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Addiction. 2017 Sep;112(9):1610-1619. doi: 10.1111/add.13855. Epub 2017 Jun 15.

Effect of 0.5 mg versus 1 mg varenicline for smoking cessation: a randomized controlled trial.

Author information

1
Respiratory Medicine Department, Virgen Macarena University Hospital (H.U.V.M.), Seville, Spain.
2
Department of Public Health and Preventive Medicine, Faculty of Medicine, University of Seville, Seville, Spain.

Abstract

AIMS:

Varenicline is used in smoking cessation. The aims of the trial were to test for differences between standard 1- and 0.5-mg doses (both twice daily during 8 weeks) in (1) abstinence, (2) adherence and (3) side effects.

DESIGN:

Open-label randomized parallel-group controlled trial with 1-year follow-up. All those randomized were included in the final sample using an intention-to-treat (ITT) approach.

SETTING:

Stop-Smoking Clinic of the Virgen Macarena University Hospital in Seville, Spain.

PARTICIPANTS:

The study comprised smokers (n = 484), 59.5% of whom were men with a mean age of 50.67 years and a smoking history of 37.5 pack-years.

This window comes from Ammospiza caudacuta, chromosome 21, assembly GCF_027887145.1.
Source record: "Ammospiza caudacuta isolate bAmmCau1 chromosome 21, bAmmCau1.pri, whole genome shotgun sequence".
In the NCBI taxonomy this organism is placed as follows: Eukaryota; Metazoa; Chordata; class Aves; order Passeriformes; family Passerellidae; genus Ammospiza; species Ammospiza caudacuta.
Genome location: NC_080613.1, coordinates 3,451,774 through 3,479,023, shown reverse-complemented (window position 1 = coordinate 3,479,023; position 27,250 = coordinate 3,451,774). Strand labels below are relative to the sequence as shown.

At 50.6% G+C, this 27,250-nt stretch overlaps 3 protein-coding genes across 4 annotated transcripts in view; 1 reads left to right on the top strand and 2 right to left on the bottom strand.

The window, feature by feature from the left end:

INTERVENTION AND COMPARATOR:

Participants were randomized to 1 mg (n = 245) versus 0.5 mg (n = 239) and received behavioural support, which consisted of a baseline visit and six follow-ups during 1 year.

MEASUREMENTS:

The primary outcome was continuous self-reported abstinence during 1 year, with biochemical verification. The secondary outcomes were adherence and side effects. Also measured were baseline demographics, medical history and smoking characteristics.

FINDINGS:

Abstinence rates at 1 year were 46.5% with 1 mg versus 46.4% with 0.5 mg [odds ratio (OR) = 0.997; 95% confidence interval (CI) = 0.7-1.43; P = 1.0]; Bayes factor in favour of H0 = 238.507, Bayes factor against H0 = 0.004. Treatment adherence was similar in both regimens (OR = 1.16; 95% CI = 0.8-1.7; P = 0.44). Side effects were reported in 19.3% of cases with 1 mg versus 12.1% with 0.5 mg, although with no significant differences between regimens (OR = 1.73; 95% CI = 0.94-3.18; P = 0.093).

CONCLUSIONS:

There appears to be no difference in smoking cessation effectiveness between 1 mg and 0.5 mg varenicline, both administered twice daily for 8 weeks, with similar rates of abstinence (46.5% versus 46.4%), adherence and side effects.

KEYWORDS:

Abstinence; adherence; adverse effects; compliance; low-dose; randomized trial; side effects; smoking cessation; varenicline

PMID:
28449281
DOI:
10.1111/add.13855
[Indexed for MEDLINE]

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